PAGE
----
New publication: Changes in the Occurrence of Five Invasive Plant Species in Different Ecosystem Types between 2009–2018 in Hungary


                               Scientific article contribution of the Restoration Ecology Group

Modelling and analysis of spatiotemporal characteristics of plant invasion can help in mapping and predicting the spread of invasive plants. The aim of our research was to investigate the spatiotemporal variability of five common invasive plant species (Ailanthus altissima, Asclepias syriaca, Elaeagnus angustifolia, Robinia pseudoacacia, and Solidago spp.) within different land cover (ecosystem)-type categories. The basis of the study was the National Geospatial Database of Invasive Plants (NGDIP) of Hungary, and the ecosystem types of the Ecosystem Map of Hungary (EMH). The GIS-based analysis of the detailed occurrence database of the invasive species (NGDIP) and the thematic land-cover (ecosystem)-type maps (EMH) examined allow us to answer the question of in which habitat types the occurrence and distribution of the given invasive plant has stagnated, decreased, or increased between 2006 and 2018. We developed a methodology with relevant data sources and demonstrated invasion variation, which can be used for future management planning and invasive biology research. Our results show that Asclepias syriaca and Robinia pseudoacacia are increasingly threatening grasslands and are also spreading more intensively in complex cultivated areas. The occurrences of Ailanthus altissima and Asclepias syriaca are declining in built-up areas due to the increasingly extreme environmental conditions of cities or modified urban planning. The spread of Solidago spp. is increasingly common in wetlands, threatening the biodiversity of floodplain (riparian) vegetation.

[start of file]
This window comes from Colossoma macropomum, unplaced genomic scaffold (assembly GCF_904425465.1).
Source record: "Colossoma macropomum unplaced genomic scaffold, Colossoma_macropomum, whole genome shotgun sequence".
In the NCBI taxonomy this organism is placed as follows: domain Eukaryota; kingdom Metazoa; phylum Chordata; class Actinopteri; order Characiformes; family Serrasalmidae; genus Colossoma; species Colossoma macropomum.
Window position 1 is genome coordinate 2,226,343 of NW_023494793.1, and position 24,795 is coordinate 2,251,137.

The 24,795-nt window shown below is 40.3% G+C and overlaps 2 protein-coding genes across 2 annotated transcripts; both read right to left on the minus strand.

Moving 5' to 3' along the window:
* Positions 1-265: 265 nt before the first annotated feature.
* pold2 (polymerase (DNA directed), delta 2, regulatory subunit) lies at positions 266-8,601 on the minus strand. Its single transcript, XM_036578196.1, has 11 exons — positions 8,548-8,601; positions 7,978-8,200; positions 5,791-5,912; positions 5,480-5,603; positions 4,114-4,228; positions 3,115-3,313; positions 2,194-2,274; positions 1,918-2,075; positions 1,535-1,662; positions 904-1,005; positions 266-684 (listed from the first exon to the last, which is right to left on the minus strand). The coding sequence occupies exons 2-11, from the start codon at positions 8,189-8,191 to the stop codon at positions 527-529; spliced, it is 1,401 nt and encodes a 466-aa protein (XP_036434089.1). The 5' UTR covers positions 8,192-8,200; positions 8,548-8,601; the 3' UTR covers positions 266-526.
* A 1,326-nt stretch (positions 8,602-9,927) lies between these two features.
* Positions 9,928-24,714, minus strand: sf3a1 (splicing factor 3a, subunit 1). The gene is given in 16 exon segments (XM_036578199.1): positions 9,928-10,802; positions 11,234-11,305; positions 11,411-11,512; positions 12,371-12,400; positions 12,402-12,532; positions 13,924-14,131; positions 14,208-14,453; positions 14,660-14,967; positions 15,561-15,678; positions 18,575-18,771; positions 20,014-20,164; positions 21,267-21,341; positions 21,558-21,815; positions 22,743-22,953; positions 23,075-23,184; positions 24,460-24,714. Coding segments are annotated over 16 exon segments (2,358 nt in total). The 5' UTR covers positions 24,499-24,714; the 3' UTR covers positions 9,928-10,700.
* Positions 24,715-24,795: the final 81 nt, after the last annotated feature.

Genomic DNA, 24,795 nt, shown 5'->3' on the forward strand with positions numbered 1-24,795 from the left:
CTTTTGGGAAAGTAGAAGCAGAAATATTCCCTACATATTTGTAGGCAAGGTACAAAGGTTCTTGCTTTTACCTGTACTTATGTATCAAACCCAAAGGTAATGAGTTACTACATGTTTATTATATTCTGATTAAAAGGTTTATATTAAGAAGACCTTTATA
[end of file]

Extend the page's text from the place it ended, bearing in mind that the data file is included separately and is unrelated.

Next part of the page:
Read the whole article here:

Published by Márton Bence Balogh, Miklós Kertész, Katalin Török, Georgina Veronika Visztra, and Péter Szilassi in the Journal of Land.